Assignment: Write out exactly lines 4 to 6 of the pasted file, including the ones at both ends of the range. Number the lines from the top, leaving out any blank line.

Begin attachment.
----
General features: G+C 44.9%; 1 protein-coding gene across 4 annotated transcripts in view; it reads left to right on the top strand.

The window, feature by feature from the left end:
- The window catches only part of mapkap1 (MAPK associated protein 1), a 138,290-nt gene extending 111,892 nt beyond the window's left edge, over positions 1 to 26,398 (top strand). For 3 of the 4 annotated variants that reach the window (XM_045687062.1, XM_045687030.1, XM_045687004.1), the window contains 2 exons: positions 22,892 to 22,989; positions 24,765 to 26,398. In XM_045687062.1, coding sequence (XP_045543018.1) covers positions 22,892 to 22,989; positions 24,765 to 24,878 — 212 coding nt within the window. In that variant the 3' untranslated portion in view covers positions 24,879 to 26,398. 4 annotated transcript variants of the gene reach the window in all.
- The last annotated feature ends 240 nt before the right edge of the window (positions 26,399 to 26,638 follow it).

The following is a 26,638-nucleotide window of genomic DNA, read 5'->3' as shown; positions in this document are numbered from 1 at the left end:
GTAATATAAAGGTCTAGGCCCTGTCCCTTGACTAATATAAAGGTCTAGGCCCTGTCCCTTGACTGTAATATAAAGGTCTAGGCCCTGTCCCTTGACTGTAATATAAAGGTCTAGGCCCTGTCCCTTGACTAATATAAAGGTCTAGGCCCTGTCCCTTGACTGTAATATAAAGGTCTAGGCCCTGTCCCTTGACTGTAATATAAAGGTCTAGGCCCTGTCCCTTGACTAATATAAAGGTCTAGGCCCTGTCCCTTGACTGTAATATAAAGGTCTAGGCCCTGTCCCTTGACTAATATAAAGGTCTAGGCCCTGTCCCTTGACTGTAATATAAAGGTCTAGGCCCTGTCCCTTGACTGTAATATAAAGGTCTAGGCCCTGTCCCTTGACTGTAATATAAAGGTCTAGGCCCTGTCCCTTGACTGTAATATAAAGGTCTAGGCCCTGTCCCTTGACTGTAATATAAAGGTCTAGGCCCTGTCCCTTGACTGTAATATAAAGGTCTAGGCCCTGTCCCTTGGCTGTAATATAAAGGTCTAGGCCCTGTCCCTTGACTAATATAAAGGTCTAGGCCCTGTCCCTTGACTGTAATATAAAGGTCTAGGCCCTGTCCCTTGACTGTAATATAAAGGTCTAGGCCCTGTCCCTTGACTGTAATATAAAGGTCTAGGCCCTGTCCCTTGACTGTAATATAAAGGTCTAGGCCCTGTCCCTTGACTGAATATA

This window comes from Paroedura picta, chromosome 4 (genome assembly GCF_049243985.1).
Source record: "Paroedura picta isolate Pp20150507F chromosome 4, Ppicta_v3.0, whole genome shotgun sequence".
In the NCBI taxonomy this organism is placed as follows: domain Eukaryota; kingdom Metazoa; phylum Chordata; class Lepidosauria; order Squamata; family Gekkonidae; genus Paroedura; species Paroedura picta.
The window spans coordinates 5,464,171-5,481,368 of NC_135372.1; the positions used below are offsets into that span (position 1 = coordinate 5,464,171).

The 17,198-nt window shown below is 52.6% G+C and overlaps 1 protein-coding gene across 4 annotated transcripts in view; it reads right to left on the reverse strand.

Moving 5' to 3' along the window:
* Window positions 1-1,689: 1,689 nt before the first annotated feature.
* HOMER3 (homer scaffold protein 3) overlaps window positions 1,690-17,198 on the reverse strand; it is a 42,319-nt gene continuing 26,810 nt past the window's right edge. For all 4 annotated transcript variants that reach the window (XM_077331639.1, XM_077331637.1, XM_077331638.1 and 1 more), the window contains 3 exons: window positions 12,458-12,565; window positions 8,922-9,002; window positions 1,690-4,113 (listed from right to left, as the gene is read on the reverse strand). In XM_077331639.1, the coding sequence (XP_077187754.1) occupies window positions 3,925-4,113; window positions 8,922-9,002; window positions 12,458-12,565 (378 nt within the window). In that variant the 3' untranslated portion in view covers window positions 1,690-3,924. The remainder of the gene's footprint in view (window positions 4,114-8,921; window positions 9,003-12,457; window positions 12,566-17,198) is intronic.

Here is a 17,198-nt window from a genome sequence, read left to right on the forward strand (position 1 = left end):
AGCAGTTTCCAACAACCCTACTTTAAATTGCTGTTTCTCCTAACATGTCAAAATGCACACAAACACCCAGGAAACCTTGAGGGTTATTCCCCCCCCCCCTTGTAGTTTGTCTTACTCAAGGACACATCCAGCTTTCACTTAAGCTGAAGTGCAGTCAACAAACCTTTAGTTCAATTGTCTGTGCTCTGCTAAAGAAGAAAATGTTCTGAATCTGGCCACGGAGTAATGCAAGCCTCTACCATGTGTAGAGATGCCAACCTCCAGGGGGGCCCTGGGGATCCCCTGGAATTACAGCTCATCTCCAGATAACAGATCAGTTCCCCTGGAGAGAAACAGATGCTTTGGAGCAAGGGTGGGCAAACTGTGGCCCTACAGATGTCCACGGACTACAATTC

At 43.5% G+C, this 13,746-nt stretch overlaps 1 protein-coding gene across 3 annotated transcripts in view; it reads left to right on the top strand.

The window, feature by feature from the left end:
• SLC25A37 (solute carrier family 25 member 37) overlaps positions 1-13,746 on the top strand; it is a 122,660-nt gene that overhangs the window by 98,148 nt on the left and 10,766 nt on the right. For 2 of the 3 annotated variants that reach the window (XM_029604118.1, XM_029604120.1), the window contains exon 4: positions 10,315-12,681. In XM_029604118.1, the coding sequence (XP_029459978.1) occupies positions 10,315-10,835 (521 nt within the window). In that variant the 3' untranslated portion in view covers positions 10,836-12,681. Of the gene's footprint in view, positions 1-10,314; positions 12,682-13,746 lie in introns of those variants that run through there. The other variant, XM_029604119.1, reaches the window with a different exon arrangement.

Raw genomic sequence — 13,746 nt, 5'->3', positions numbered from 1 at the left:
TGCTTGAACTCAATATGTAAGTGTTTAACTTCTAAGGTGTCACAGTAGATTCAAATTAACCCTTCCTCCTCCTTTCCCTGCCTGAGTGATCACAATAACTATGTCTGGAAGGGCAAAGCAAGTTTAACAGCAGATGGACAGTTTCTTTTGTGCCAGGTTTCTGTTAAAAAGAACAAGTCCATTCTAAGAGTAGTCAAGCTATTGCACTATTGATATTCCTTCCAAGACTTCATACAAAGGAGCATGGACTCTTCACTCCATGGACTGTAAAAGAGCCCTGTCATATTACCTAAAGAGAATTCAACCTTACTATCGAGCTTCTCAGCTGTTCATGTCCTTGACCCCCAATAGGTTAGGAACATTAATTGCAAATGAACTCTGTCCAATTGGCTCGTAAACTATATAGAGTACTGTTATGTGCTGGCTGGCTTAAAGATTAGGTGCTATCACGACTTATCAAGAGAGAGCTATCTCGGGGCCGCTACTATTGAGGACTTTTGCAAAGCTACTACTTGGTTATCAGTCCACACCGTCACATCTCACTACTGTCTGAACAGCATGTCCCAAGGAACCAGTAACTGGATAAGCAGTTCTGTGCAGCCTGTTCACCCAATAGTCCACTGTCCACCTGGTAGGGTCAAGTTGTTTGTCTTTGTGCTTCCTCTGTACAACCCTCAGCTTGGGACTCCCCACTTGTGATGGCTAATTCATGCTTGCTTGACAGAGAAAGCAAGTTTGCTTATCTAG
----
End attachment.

- The last annotated feature ends 240 nt before the right edge of the window (positions 26,399 to 26,638 follow it).

The following is a 26,638-nucleotide window of genomic DNA, read 5'->3' as shown; positions in this document are numbered from 1 at the left end:
GTAATATAAAGGTCTAGGCCCTGTCCCTTGACTAATATAAAGGTCTAGGCCCTGTCCCTTGACTGTAATATAAAGGTCTAGGCCCTGTCCCTTGACTGTAATATAAAGGTCTAGGCCCTGTCCCTTGACTAATATAAAGGTCTAGGCCCTGTCCCTTGACTGTAATATAAAGGTCTAGGCCCTGTCCCTTGACTGTAATATAAAGGTCTAGGCCCTGTCCCTTGACTAATATAAAGGTCTAGGCCCTGTCCCTTGACTGTAATATAAAGGTCTAGGCCCTGTCCCTTGACTAATATAAAGGTCTAGGCCCTGTCCCTTGACTGTAATATAAAGGTCTAGGCCCTGTCCCTTGACTGTAATATAAAGGTCTAGGCCCTGTCCCTTGACTGTAATATAAAGGTCTAGGCCCTGTCCCTTGACTGTAATATAAAGGTCTAGGCCCTGTCCCTTGACTGTAATATAAAGGTCTAGGCCCTGTCCCTTGACTGTAATATAAAGGTCTAGGCCCTGTCCCTTGGCTGTAATATAAAGGTCTAGGCCCTGTCCCTTGACTAATATAAAGGTCTAGGCCCTGTCCCTTGACTGTAATATAAAGGTCTAGGCCCTGTCCCTTGACTGTAATATAAAGGTCTAGGCCCTGTCCCTTGACTGTAATATAAAGGTCTAGGCCCTGTCCCTTGACTGTAATATAAAGGTCTAGGCCCTGTCCCTTGACTGAATATA